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Henry Wadsworth Longfellow, ed. Poems of Places: An Anthology in 31 Volumes.
Ireland: Vol. V. 1876–79.


I Wish I Was by That Dim Lake

By Thomas Moore (1779–1852)

  • These verses are meant to allude to that ancient haunt of superstition, called Patrick’s Purgatory. “In the midst of these gloomy regions of Donegal (says Dr. Campbell) lay a lake, which was to become the mystic theatre of this fabled and intermediate state. In the lake were several islands; but one of them was dignified with that called the Mouth of Purgatory, which, during the Dark Ages, attracted the notice of all Christendom, and was the resort of penitents and pilgrims, from almost every country in Europe.”

  • I WISH I was by that dim lake

    Where sinful souls their farewells take

    Of this vain world, and half-way lie

    In Death’s cold shadow, ere they die.

    There, there, far from thee,

    Deceitful world, my home should be,—

    Where, come what might of gloom and pain,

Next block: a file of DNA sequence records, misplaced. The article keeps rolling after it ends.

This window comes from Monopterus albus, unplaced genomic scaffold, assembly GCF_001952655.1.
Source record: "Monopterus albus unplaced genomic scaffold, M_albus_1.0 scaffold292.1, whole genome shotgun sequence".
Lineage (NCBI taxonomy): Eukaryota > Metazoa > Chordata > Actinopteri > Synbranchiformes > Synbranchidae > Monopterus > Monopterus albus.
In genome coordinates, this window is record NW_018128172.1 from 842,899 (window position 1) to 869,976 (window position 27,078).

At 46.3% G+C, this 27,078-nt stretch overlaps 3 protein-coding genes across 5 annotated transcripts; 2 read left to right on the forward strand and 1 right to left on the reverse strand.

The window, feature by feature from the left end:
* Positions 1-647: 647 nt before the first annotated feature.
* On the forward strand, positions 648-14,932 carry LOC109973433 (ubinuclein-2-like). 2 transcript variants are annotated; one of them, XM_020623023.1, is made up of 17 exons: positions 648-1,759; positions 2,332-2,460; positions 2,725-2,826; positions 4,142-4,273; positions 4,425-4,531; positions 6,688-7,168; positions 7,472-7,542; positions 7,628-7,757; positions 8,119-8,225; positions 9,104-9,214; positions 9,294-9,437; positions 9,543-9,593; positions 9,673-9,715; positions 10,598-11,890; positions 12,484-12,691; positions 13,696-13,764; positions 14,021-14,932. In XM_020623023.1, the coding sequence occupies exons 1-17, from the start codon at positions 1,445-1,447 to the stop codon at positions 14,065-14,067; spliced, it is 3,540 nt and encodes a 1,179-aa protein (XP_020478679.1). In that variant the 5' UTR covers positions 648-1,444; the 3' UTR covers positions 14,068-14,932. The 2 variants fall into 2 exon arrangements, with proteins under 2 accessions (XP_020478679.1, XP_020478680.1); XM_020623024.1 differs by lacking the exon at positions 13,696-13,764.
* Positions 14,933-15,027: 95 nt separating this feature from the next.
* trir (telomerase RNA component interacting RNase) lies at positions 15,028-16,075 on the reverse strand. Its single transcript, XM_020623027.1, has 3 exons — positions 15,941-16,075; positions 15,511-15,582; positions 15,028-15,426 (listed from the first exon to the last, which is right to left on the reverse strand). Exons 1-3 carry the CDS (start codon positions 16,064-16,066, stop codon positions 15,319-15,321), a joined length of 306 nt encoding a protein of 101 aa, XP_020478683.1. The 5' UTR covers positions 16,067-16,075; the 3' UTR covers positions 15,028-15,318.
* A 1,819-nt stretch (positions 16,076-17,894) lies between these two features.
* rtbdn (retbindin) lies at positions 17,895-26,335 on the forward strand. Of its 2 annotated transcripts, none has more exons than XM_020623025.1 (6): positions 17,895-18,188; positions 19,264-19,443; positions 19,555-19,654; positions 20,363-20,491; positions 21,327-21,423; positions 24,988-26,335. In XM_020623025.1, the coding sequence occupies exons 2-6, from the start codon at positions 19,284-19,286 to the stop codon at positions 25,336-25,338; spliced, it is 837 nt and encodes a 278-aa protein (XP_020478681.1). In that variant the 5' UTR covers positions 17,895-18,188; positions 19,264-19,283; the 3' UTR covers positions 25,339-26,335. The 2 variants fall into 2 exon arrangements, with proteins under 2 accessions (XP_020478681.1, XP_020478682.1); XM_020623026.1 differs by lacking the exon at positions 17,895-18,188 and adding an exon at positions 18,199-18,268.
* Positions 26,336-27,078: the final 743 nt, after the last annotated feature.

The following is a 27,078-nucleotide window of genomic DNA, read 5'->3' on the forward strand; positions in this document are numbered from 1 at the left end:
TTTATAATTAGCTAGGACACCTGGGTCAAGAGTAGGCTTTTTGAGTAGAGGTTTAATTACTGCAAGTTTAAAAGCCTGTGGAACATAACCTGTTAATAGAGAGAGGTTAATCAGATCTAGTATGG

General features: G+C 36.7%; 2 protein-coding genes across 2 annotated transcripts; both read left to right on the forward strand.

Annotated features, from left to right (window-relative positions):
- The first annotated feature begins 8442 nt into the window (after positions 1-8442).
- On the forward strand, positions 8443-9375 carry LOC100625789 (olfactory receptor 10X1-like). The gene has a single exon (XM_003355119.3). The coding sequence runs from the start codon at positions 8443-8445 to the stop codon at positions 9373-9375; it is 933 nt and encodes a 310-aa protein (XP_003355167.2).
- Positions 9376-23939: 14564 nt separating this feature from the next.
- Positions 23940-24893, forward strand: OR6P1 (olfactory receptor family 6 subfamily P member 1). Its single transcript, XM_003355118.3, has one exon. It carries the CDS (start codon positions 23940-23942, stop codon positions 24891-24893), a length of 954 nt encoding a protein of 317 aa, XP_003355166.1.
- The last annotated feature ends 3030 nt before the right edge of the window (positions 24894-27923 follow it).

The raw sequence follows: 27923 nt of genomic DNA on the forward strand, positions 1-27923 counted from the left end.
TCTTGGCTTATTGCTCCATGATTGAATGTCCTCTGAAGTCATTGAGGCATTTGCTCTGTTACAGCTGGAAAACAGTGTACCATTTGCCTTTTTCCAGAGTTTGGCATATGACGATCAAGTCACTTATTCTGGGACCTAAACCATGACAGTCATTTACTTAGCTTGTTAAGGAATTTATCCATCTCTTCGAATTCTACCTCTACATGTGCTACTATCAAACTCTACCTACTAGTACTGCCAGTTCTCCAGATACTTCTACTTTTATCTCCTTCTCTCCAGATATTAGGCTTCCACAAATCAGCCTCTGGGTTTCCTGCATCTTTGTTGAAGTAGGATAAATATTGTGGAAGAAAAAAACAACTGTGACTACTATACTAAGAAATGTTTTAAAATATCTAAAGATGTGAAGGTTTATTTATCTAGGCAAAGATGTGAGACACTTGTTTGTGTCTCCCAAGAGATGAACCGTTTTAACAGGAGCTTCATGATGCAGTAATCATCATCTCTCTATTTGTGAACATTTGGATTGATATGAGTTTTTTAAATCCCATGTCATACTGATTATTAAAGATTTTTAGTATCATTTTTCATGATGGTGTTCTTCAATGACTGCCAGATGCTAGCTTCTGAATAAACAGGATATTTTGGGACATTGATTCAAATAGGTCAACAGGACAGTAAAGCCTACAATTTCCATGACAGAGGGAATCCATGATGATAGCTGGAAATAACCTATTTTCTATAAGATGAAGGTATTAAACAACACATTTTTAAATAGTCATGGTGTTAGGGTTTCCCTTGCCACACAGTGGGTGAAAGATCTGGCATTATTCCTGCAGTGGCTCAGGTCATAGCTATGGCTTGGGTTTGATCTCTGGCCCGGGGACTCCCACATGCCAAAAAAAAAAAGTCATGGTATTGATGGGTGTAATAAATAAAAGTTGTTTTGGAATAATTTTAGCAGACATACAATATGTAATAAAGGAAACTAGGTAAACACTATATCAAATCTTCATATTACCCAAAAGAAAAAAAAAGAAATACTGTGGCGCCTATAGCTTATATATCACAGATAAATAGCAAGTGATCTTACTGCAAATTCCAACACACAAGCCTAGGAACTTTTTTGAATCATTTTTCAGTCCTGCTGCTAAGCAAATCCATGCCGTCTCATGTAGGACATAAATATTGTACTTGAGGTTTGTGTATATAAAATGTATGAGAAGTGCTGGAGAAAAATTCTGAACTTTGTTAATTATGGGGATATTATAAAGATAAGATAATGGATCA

False hope should ne’er deceive again!

    The lifeless sky,—the mournful sound

    Of unseen waters, falling round,—

    The dry leaves quivering o’er my head,

    Like man, unquiet even when dead,—

    These, ay! these should wean

    My soul from life’s deluding scene,

    And turn each thought, each wish I have,

    Like willows, downward towards the grave.

    As they who to their couch at night

    Would welcome sleep first quench the light,

    So must the hopes that keep this breast

    Awake be quenched, ere it can rest.

    Cold, cold, my heart must grow,

    Unchanged by either joy or woe,

    Like freezing founts, where all that ’s thrown

    Within their current turns to stone.